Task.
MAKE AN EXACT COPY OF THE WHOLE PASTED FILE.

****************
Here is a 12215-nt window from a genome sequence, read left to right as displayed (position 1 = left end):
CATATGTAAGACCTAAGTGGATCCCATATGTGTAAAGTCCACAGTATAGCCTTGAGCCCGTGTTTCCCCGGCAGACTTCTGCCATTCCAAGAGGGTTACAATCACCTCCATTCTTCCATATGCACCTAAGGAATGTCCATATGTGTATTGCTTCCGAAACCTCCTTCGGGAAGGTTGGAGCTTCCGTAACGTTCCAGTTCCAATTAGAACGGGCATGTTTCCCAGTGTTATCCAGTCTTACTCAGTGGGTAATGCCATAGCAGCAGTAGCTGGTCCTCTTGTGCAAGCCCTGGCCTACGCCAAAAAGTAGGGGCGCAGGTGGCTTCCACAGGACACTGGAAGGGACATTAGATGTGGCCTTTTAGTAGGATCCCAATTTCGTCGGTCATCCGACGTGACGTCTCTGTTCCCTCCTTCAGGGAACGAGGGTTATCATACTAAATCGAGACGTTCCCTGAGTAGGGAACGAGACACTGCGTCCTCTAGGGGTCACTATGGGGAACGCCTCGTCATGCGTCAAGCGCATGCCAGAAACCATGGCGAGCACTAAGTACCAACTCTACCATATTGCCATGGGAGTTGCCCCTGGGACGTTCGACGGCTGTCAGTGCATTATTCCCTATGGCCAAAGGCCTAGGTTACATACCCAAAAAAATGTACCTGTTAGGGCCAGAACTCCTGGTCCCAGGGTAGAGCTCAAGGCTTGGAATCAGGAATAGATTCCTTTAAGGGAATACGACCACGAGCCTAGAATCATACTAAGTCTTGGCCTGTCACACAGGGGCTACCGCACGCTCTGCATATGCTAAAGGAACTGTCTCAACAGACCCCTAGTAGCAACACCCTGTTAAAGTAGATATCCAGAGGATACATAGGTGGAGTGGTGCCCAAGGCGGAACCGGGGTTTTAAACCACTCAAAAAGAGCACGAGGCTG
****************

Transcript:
Here is a 12215-nt window from a genome sequence, read left to right as displayed (position 1 = left end):
CATATGTAAGACCTAAGTGGATCCCATATGTGTAAAGTCCACAGTATAGCCTTGAGCCCGTGTTTCCCCGGCAGACTTCTGCCATTCCAAGAGGGTTACAATCACCTCCATTCTTCCATATGCACCTAAGGAATGTCCATATGTGTATTGCTTCCGAAACCTCCTTCGGGAAGGTTGGAGCTTCCGTAACGTTCCAGTTCCAATTAGAACGGGCATGTTTCCCAGTGTTATCCAGTCTTACTCAGTGGGTAATGCCATAGCAGCAGTAGCTGGTCCTCTTGTGCAAGCCCTGGCCTACGCCAAAAAGTAGGGGCGCAGGTGGCTTCCACAGGACACTGGAAGGGACATTAGATGTGGCCTTTTAGTAGGATCCCAATTTCGTCGGTCATCCGACGTGACGTCTCTGTTCCCTCCTTCAGGGAACGAGGGTTATCATACTAAATCGAGACGTTCCCTGAGTAGGGAACGAGACACTGCGTCCTCTAGGGGTCACTATGGGGAACGCCTCGTCATGCGTCAAGCGCATGCCAGAAACCATGGCGAGCACTAAGTACCAACTCTACCATATTGCCATGGGAGTTGCCCCTGGGACGTTCGACGGCTGTCAGTGCATTATTCCCTATGGCCAAAGGCCTAGGTTACATACCCAAAAAAATGTACCTGTTAGGGCCAGAACTCCTGGTCCCAGGGTAGAGCTCAAGGCTTGGAATCAGGAATAGATTCCTTTAAGGGAATACGACCACGAGCCTAGAATCATACTAAGTCTTGGCCTGTCACACAGGGGCTACCGCACGCTCTGCATATGCTAAAGGAACTGTCTCAACAGACCCCTAGTAGCAACACCCTGTTAAAGTAGATATCCAGAGGATACATAGGTGGAGTGGTGCCCAAGGCGGAACCGGGGTTTTAAACCACTCAAAAAGAGCACGAGGCTG